BuyaCar prices from £16,492
Monthly finance from £247*

Mazda CX-30

BuyaCar prices from £19,200
Monthly finance from £282*

Mild hybrids: pros and cons

Pros

Cheapest type of hybrid car
Some fuel economy benefits
Performance improvements

Cons

Limited improvement in efficiency
More expensive than non-hybrid cars
Small number of models so far

How do mild hybrid cars work?

Mild hybrid cars usually have a 48 volt battery that can deliver more power than the standard 12 volt battery that’s under the bonnet of most cars. The example of the Kia Sportage, above, shows the battery at the back of the car.

These batteries can store more energy than a conventional car but they are much smaller than those in other types of hybrid car. A Toyota Prius, for example, can store three times as much electricity as an Audi A7 or Kia Sportage mild hybrid.

The extra capability still comes in useful to drive a small motor next to the car’s engine (labelled mild hybrid starter and generator, above). In some systems, such as those used by Kia, the battery powers the motor under acceleration, reducing the need to work the engine hard, which is particularly inefficient.

In other mild hybrids, the motor can keep the car going at a steady speed, which doesn’t require a great deal of energy, allowing the engine to be switched off - for up to 40 seconds in mild hybrid-powered Audis. During this time the car isn't burning any fuel - again reducing your fuel bills and cutting the emissions of the car.

The batteries recover energy as the car slows down and brakes, shown by the yellow arrows in the diagram above. They can also be recharged during steady driving, when the car calculates that it is efficient to do so. This ensures that the hybrid tech causes the least possible drain on the petrol or diesel engine and provides the greatest electric boost possible.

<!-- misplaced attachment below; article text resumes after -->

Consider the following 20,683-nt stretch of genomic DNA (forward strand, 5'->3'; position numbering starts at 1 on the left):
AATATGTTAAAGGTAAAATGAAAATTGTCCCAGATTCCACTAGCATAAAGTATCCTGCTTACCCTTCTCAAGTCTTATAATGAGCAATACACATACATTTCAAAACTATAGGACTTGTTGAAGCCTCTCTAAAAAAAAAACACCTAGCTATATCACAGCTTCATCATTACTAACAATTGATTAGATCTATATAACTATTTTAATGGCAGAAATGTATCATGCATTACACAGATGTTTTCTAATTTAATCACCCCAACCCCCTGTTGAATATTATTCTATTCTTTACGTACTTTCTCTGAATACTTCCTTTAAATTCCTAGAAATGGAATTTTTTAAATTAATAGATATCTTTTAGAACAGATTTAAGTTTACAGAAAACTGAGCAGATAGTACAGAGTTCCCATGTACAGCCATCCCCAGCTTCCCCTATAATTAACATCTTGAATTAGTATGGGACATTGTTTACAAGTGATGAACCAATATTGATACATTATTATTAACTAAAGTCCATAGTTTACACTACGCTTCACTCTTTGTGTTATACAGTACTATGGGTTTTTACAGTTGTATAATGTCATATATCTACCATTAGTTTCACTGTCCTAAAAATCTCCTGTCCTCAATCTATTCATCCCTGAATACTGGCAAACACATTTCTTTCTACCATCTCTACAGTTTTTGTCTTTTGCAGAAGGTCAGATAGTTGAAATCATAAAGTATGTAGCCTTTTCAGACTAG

Used mild hybrid cars

Of all the hybrid options on the market, mild hybrids make up the smallest percentage at the turn of the 2020s. Due to their 'mild' nature, their impact on efficiency is much less pronounced, and while prices for mild hybrids remain higher than regular petrol or diesel alternatives, they aren't as expensive as plug-in hybrids, which feature much larger battery packs and more substantial electric motors.

Used car deals. however, see that price gap close almost completely, with just a few hundred pounds proving the difference. So if you fancy saving yourself a bit of fuel money each month, a used mild hybrid might be a convenient way to go about it. Used mild hybrids are likely to become available in ever greater numbers as this tech is integrated into ever more new cars.

Common examples of mild hybrid models available now are 'MHEV' versions of the Mazda 2 and Mazda 3, a number of Audi 'S' models, and several versions of the Kia Sportage and Hyundai Tucson. Suzuki also implements mild hybrid technology in the Swift and Ignis ranges, in models which are labelled 'SHVS'.